As we go to press with our newsletter this month, we confirm it’s now official – the UK has entered a double dip recession. The news was announced last week by the Office of National Statistics and confirmed that both the last quarter of 2011 and the first quarter of 2012 have resulted in economic contraction. There remains a great deal of uncertainty here in Britain, throughout the Euro-zone and importantly with the recent growth revisions coming out of the US. Despite concerns, as always in this environment, there are mixed messages, with recent research by Nationwide indicating that consumer confidence is in fact at a 10 month high. The feel good factor of the Olympics in just over 80 days and the tourist trade this will generate will hopefully go some way to improve the numbers. We remain concerned regarding the UK outlook but in comparison to many of our European counterparts, at this stage, in comparison, things do not look so bad. As Monty Python suggested “Always look on the bright side of life…”
Here is our round up of bright and less bright news over the last month…..
UK Returns to Recession
The UK economy has officially returned to recession, after shrinking by 0.2% in the first three months of 2012. A sharp fall in construction output was behind the surprise contraction, the Office for National Statistics said last week. A recession is defined as two consecutive quarters of contraction. The economy shrank by 0.3% in the fourth quarter of 2011.BBC economics editor Stephanie Flanders says it “adds to the picture that the economy is bumping along the bottom”. She said economic output was slightly smaller now than it was in the autumn of 2010.Last week’s announcement is an early estimate and is subject to at least two further revisions in the coming months. It is compiled using 40% of the data gathered for later revisions. The UK economy was last in recession in 2009.
Consumer confidence ‘at nine-month high’
UK consumer confidence hit a nine-month high in March, according to Nationwide Building Society. Its confidence index rose nine points from February to 53. But it was still well below the long-term average of 76. Twenty-six per cent of respondents said now would be a good time to make major purchases, which was the highest level for 10 months. The survey is in contrast to recent official figures last week, which showed the UK returning to recession in March.
Capital Fortune First National Broker To Achieve ISO9001
Last month, Capital Fortune was awarded the distinguished British Standard ISO9001 in relation to quality management systems. ISO9001 is the internationally recognised standard and applies to all processes that create and control the services a company offers. The independent audit and certification, undertaken annually, ensures that the needs and expectations of customers are fully met. This standard coupled with winning the Mortgage Finance Gazette Award for Excellence in Treating Customers Fairly now sets the national broker significantly apart from the competition. Rob Killeen, Business Manager commenting on the award stated that “Despite very tough trading conditions our Q1 figures year on year have increased a further 243% and we are confident that savvy UK consumers want value and quality. They appreciate or ‘Say It As IT IS’ philosophy and our ISO 9001 certification shows our absolute commitment to quality, customers, and our ongoing willingness to improve our offering.”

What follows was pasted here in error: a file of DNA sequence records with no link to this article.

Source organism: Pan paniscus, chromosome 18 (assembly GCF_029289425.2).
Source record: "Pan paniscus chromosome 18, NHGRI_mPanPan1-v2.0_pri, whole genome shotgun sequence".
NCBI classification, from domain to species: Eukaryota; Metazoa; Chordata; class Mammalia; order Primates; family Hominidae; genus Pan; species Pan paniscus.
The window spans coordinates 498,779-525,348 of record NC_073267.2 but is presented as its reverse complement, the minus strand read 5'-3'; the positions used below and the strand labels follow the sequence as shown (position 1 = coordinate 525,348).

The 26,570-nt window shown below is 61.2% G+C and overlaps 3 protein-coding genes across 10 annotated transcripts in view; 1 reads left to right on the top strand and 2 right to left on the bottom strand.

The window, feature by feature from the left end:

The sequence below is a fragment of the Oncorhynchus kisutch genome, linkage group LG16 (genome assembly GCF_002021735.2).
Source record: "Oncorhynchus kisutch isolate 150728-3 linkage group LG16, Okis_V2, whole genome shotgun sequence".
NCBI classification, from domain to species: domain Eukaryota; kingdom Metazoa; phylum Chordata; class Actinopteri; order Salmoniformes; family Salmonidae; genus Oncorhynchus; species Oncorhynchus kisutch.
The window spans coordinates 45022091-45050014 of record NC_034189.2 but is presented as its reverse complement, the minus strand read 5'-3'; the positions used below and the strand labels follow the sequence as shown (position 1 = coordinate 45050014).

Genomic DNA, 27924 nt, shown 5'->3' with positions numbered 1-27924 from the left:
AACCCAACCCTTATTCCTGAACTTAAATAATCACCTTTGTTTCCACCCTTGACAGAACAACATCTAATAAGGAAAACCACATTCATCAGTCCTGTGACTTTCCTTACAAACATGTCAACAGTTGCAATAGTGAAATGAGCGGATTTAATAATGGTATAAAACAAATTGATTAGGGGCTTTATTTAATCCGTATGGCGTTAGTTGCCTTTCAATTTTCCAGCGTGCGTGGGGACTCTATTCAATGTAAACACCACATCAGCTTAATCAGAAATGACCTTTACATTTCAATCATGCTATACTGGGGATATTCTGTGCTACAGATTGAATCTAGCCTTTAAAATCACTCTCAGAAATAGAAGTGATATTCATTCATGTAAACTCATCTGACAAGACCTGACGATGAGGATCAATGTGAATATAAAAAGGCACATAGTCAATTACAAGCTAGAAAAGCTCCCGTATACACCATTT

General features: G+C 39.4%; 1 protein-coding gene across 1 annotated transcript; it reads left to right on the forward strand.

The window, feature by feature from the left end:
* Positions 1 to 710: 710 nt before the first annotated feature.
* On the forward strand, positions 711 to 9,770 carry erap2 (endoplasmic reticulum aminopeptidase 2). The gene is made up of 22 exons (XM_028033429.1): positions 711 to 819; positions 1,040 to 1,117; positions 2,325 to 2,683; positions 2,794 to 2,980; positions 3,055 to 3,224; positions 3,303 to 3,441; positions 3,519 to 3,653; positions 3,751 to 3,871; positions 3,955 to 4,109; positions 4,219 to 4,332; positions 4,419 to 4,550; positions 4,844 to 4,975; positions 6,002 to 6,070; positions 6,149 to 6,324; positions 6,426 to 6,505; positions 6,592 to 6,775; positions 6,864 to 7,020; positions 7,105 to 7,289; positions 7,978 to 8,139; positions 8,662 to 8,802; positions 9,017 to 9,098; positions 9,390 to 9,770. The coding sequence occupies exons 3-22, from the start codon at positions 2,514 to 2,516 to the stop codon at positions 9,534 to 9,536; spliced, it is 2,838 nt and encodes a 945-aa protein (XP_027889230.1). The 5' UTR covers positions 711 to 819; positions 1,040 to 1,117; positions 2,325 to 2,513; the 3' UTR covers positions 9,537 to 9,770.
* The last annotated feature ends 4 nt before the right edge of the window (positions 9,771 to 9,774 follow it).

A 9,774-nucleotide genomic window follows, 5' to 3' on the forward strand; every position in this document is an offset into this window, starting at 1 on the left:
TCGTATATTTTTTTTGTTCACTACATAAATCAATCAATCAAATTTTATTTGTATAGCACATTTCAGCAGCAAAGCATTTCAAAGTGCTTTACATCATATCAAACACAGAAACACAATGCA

£1m house sales fall
The number of properties selling for over £1 million declined in 2011; but sales of homes worth more than £2 million continued to grow, according to research by Lloyds TSB. The number of sales of properties that cost at least £1 million in Great Britain was 5% lower in 2011 (6,911) than in 2010 (7,256). This compares with a 55% increase in 2010 and was the first annual fall in £1 million sales since 2009. “Continued demand from wealthy cash rich buyers, both from the UK and overseas, as well as limited supply has meant that this segment of the market remains largely immune from the headwinds facing the vast majority of homebuyers” commented Suren Thiru, housing economist for Lloyds TSB.
Debt agencies chase £58bn of Brit debt
As the economy contracts, debt expands – and by some margin. It is estimated that UK debt collectors are attempting to claw back almost £60bn from British families, be it credit card debt or loans. New data from the Credit Services Association (CSA) claims this figure has jumped by a massive £6bn in the last six months alone.
There are several reasons for the surge. The CSA claims 32m individual debts are now being pursued. That’s the equivalent of at least one significant debt for every UK household or £1,000 of uncollected debt owed by every man, woman and child in the country, says the CSA.
Consumers’ debt caution continues, says BBA
UK consumers continued their cautious approach to debt in March as demand for home loans and unsecured credit remained weak. The number of home loans approved for house purchases was below the recent average, the British Bankers’ Association (BBA) said. Meanwhile, repayments continued to outstrip new spending on credit cards, despite the amount spent having risen. The figures reflect a safety-first trend that has been seen for months. The BBA data showed that the number of home loans approved for house purchases fell from 32,840 in February to 31,888 in March. This was in contrast to recent figures from the Council of Mortgage Lenders which reported a rise in mortgage activity in March.
Rents fall for second month